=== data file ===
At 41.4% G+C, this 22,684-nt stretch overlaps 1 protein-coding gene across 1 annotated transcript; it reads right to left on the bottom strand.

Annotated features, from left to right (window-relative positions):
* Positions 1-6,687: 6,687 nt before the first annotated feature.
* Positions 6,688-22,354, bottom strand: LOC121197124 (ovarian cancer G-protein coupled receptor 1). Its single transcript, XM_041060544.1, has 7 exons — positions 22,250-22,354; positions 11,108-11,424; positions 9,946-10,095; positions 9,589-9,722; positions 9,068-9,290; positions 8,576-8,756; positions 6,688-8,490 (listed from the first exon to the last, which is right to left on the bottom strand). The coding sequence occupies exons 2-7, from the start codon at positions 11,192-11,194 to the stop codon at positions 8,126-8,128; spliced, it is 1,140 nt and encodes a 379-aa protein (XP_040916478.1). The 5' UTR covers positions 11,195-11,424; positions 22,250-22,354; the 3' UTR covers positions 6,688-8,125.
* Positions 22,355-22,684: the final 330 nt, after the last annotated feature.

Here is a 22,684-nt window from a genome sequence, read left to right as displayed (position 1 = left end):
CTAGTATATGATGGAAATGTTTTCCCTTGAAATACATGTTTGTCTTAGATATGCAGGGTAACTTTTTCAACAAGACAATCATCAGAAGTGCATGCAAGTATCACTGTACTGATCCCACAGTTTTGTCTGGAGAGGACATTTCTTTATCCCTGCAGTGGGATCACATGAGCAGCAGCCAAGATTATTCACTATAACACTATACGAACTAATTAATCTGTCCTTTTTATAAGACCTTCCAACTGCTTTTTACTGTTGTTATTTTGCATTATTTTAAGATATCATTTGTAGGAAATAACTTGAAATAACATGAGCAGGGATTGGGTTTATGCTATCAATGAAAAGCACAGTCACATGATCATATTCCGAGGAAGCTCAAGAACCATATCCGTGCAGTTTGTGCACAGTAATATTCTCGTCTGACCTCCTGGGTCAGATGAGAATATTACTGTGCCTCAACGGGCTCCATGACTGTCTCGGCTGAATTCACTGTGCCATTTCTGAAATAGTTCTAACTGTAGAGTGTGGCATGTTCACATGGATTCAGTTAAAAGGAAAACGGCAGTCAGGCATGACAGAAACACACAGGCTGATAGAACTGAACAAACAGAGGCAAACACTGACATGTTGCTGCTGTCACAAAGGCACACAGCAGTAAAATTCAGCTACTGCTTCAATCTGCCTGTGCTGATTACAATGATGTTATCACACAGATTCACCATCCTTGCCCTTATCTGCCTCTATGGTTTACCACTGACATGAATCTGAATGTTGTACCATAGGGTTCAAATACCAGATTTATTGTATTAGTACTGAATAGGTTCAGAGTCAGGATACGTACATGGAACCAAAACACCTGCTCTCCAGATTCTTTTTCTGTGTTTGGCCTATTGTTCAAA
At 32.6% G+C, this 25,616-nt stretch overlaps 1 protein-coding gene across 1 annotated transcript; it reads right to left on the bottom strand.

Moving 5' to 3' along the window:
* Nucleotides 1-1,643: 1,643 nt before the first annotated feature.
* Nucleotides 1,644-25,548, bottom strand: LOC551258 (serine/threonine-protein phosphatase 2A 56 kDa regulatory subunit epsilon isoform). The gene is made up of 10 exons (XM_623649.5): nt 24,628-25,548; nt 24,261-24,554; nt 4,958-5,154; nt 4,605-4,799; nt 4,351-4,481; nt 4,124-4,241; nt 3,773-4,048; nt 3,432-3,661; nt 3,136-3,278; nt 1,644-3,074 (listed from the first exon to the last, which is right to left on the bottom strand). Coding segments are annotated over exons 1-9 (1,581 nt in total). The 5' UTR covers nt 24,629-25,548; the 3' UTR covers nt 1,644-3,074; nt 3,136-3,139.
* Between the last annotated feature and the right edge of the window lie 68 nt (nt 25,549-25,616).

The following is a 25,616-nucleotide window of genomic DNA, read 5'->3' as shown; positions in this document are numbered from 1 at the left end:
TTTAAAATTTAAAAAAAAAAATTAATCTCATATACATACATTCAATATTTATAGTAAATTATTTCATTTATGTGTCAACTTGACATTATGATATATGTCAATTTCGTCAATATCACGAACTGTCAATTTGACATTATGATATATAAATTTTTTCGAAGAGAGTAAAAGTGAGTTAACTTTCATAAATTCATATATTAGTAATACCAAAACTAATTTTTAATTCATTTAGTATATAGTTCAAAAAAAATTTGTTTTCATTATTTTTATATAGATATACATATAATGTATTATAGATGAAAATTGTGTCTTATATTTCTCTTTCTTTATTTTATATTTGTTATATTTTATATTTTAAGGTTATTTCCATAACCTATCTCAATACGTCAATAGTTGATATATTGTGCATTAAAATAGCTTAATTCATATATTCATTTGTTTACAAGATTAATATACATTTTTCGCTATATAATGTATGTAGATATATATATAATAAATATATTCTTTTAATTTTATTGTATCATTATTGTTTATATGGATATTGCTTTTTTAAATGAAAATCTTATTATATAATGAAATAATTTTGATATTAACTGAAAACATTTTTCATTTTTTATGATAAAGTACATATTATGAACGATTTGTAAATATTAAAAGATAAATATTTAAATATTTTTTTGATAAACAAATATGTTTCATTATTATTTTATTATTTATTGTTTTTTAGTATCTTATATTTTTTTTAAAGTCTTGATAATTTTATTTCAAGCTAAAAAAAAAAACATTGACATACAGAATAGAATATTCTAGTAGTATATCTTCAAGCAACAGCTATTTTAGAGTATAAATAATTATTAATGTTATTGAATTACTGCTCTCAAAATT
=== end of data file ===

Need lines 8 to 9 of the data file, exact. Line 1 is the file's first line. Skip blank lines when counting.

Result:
At 32.6% G+C, this 25,616-nt stretch overlaps 1 protein-coding gene across 1 annotated transcript; it reads right to left on the bottom strand.

Moving 5' to 3' along the window: